By: Emily Johston

Have you ever been confused by employment law? You’re not the only one. Employment law is a complicated topic which spans numerous pieces of Canadian legislation, like the Employment Standards Act, the Human Rights Code, and more.[1] While close in proximity, Canada and the United States have implemented different employment laws. 

What’s the difference between employment law and labour law?

Employment law and labour law differ. Employment law refers to the laws surrounding the relationship between employees and employers in a non-unionized company. On the other hand, labour law relates to the laws surrounding the relationship between employees and employers in a unionized company.[2] A unionized company means the employees are protected by a collection of individuals who bargain for specific working conditions with the employer.[3]

Some differences between the United States and Canada Employment Law

The US and Canada have different employment laws. Some popular topics where there are stark differences between the countries include: 


Termination ends an employee’s contract with the employer.[4] In Canada, employers typically have to give employees notice or payment for their termination “without cause.” This is not the typical case in the US. Most employers can terminate an employee’s job “at will” even if they don’t have a reason for doing so.[5]  


layoff occurs when an employee temporarily loses their job, but the plan is that the employee might return to the position at some point in the future. The employment contract might not end if an employee is laid off depending on what is in the agreement. Canadian legislation permits layoffs, regulates whether notice is required, and sets out a period when the employee can be called back to return to their work before the layoff is considered a termination.[6] A layoff is similar in the US, and different legislation regulates layoffs depending on the company’s size.[7]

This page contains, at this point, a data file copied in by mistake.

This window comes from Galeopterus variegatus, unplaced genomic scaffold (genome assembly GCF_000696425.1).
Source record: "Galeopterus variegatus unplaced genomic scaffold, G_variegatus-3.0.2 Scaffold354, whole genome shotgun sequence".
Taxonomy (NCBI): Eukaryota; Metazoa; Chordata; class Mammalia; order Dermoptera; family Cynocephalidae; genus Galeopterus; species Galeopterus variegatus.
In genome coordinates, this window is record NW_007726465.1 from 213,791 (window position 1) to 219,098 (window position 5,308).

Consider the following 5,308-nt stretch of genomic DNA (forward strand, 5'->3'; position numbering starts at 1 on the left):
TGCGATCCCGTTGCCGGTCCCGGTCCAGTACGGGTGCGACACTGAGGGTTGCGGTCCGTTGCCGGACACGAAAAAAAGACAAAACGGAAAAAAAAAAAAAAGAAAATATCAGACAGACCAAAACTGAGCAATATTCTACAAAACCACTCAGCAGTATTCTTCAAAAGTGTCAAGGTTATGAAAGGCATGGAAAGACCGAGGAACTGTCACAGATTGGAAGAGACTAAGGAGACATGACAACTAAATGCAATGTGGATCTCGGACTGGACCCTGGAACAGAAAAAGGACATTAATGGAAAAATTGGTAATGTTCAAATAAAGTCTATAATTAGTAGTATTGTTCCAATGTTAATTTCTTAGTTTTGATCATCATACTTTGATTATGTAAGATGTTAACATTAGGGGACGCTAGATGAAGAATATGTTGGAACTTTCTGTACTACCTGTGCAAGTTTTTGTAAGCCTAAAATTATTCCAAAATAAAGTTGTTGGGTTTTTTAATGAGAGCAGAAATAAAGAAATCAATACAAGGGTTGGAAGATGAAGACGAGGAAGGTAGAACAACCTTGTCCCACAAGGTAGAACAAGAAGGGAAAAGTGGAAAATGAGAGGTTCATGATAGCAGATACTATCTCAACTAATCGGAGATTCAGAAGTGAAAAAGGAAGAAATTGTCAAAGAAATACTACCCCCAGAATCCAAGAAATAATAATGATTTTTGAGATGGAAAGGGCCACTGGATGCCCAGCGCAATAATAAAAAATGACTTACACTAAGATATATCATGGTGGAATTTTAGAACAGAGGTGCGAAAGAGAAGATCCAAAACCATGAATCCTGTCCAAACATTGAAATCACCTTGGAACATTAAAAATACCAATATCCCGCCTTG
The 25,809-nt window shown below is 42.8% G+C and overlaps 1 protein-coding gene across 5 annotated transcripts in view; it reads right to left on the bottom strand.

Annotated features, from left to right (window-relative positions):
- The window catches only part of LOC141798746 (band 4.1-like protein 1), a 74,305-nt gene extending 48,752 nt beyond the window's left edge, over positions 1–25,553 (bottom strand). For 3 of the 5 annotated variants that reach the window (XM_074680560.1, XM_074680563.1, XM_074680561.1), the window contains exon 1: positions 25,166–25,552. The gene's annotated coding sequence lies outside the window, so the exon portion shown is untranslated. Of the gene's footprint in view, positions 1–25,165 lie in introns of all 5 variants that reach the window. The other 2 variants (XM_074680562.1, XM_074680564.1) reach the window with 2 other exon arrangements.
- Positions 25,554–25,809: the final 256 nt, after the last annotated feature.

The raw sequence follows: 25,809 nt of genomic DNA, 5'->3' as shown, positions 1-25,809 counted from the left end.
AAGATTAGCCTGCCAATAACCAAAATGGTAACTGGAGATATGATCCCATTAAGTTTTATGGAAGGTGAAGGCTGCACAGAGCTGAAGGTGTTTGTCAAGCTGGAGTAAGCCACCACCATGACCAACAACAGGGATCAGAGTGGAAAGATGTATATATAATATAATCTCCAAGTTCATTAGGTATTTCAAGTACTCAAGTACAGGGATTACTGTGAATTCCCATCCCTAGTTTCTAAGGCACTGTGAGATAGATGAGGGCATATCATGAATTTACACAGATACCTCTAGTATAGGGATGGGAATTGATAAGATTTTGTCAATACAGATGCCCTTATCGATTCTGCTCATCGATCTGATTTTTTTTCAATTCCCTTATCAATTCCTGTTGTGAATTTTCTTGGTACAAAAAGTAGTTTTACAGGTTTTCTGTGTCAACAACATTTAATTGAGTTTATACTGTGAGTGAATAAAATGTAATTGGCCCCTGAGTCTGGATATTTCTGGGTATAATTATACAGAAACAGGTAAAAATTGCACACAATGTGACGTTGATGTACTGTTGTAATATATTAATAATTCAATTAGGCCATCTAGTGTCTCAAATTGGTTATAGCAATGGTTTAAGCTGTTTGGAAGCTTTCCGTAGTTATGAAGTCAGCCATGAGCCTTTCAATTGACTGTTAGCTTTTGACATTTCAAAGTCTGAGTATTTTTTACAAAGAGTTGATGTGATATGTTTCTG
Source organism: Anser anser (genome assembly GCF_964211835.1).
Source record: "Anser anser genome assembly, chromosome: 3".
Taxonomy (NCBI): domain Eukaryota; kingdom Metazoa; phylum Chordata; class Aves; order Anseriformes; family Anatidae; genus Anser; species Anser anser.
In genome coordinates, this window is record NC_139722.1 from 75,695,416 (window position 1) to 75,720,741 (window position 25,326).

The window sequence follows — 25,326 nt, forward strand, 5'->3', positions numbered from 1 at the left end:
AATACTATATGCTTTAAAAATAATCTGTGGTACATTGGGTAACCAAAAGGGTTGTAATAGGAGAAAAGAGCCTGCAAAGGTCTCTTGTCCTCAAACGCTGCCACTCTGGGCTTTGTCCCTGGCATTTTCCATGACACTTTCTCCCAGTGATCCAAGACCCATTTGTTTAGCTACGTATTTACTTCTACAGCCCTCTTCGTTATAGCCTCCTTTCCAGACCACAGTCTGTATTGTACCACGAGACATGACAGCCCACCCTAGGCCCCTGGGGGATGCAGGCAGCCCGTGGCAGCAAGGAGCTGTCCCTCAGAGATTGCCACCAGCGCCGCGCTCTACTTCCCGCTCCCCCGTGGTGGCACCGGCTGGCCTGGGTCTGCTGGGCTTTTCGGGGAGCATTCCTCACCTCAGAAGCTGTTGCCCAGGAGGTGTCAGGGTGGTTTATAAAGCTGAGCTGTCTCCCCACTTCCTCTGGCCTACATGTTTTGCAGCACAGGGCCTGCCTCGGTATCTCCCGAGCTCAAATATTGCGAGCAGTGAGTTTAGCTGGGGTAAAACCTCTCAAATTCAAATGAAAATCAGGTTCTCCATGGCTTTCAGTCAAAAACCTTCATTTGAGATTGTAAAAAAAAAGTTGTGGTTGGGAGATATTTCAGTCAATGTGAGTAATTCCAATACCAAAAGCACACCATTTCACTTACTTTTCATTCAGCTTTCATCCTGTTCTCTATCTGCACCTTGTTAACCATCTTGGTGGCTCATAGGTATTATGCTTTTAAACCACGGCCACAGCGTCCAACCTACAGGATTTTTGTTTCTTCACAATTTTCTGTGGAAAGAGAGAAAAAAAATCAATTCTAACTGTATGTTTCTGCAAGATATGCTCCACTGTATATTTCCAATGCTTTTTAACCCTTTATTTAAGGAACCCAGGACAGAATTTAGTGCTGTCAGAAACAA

Constructive Dismissal 

In Canada, employers can’t just decide to change an employment agreement independently. If this occurs, the employee may be able to claim “constructive dismissal,” which compensates an employee as though they were terminated without cause. This is not the case in the US. Employers can decide to change an employment agreement on their own without considering “constructive dismissal” because they can terminate an employee “at will” if they so choose.[8]

Wrongful Dismissal 

In Canada, wrongful dismissal occurs when the employer terminates an employee’s job by failing to provide notice or appropriate payment when terminating an employee without cause. Constructive dismissal is also a type of wrongful dismissal.[9] In the US, wrongful termination typically occurs when an employee loses their job in breach of their employment agreement or another employment law.[10]